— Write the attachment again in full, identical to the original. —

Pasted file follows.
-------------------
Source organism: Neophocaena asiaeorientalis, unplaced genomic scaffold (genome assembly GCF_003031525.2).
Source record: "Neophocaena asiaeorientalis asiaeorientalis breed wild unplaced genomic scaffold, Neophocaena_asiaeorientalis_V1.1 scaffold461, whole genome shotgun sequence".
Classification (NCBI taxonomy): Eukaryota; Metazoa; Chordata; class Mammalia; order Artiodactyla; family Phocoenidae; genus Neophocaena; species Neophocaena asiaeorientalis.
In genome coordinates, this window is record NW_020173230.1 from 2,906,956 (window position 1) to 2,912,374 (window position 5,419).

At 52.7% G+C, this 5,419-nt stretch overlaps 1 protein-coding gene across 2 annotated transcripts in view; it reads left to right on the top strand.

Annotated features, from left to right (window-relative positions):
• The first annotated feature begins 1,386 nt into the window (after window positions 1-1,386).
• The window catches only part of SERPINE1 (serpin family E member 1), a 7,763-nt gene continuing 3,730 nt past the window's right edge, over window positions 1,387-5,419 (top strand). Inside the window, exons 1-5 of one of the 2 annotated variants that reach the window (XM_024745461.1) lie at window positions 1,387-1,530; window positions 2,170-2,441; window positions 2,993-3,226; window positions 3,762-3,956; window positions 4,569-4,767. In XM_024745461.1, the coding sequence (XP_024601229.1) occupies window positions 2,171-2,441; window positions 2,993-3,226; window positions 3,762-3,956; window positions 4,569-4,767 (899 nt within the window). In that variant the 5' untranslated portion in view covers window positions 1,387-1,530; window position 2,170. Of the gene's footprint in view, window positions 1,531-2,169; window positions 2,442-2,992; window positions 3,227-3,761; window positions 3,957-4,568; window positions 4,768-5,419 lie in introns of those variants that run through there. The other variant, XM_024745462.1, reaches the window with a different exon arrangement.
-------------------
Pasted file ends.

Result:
Source organism: Neophocaena asiaeorientalis, unplaced genomic scaffold (genome assembly GCF_003031525.2).
Source record: "Neophocaena asiaeorientalis asiaeorientalis breed wild unplaced genomic scaffold, Neophocaena_asiaeorientalis_V1.1 scaffold461, whole genome shotgun sequence".
Classification (NCBI taxonomy): Eukaryota; Metazoa; Chordata; class Mammalia; order Artiodactyla; family Phocoenidae; genus Neophocaena; species Neophocaena asiaeorientalis.
In genome coordinates, this window is record NW_020173230.1 from 2,906,956 (window position 1) to 2,912,374 (window position 5,419).

At 52.7% G+C, this 5,419-nt stretch overlaps 1 protein-coding gene across 2 annotated transcripts in view; it reads left to right on the top strand.

Annotated features, from left to right (window-relative positions):
• The first annotated feature begins 1,386 nt into the window (after window positions 1-1,386).
• The window catches only part of SERPINE1 (serpin family E member 1), a 7,763-nt gene continuing 3,730 nt past the window's right edge, over window positions 1,387-5,419 (top strand). Inside the window, exons 1-5 of one of the 2 annotated variants that reach the window (XM_024745461.1) lie at window positions 1,387-1,530; window positions 2,170-2,441; window positions 2,993-3,226; window positions 3,762-3,956; window positions 4,569-4,767. In XM_024745461.1, the coding sequence (XP_024601229.1) occupies window positions 2,171-2,441; window positions 2,993-3,226; window positions 3,762-3,956; window positions 4,569-4,767 (899 nt within the window). In that variant the 5' untranslated portion in view covers window positions 1,387-1,530; window position 2,170. Of the gene's footprint in view, window positions 1,531-2,169; window positions 2,442-2,992; window positions 3,227-3,761; window positions 3,957-4,568; window positions 4,768-5,419 lie in introns of those variants that run through there. The other variant, XM_024745462.1, reaches the window with a different exon arrangement.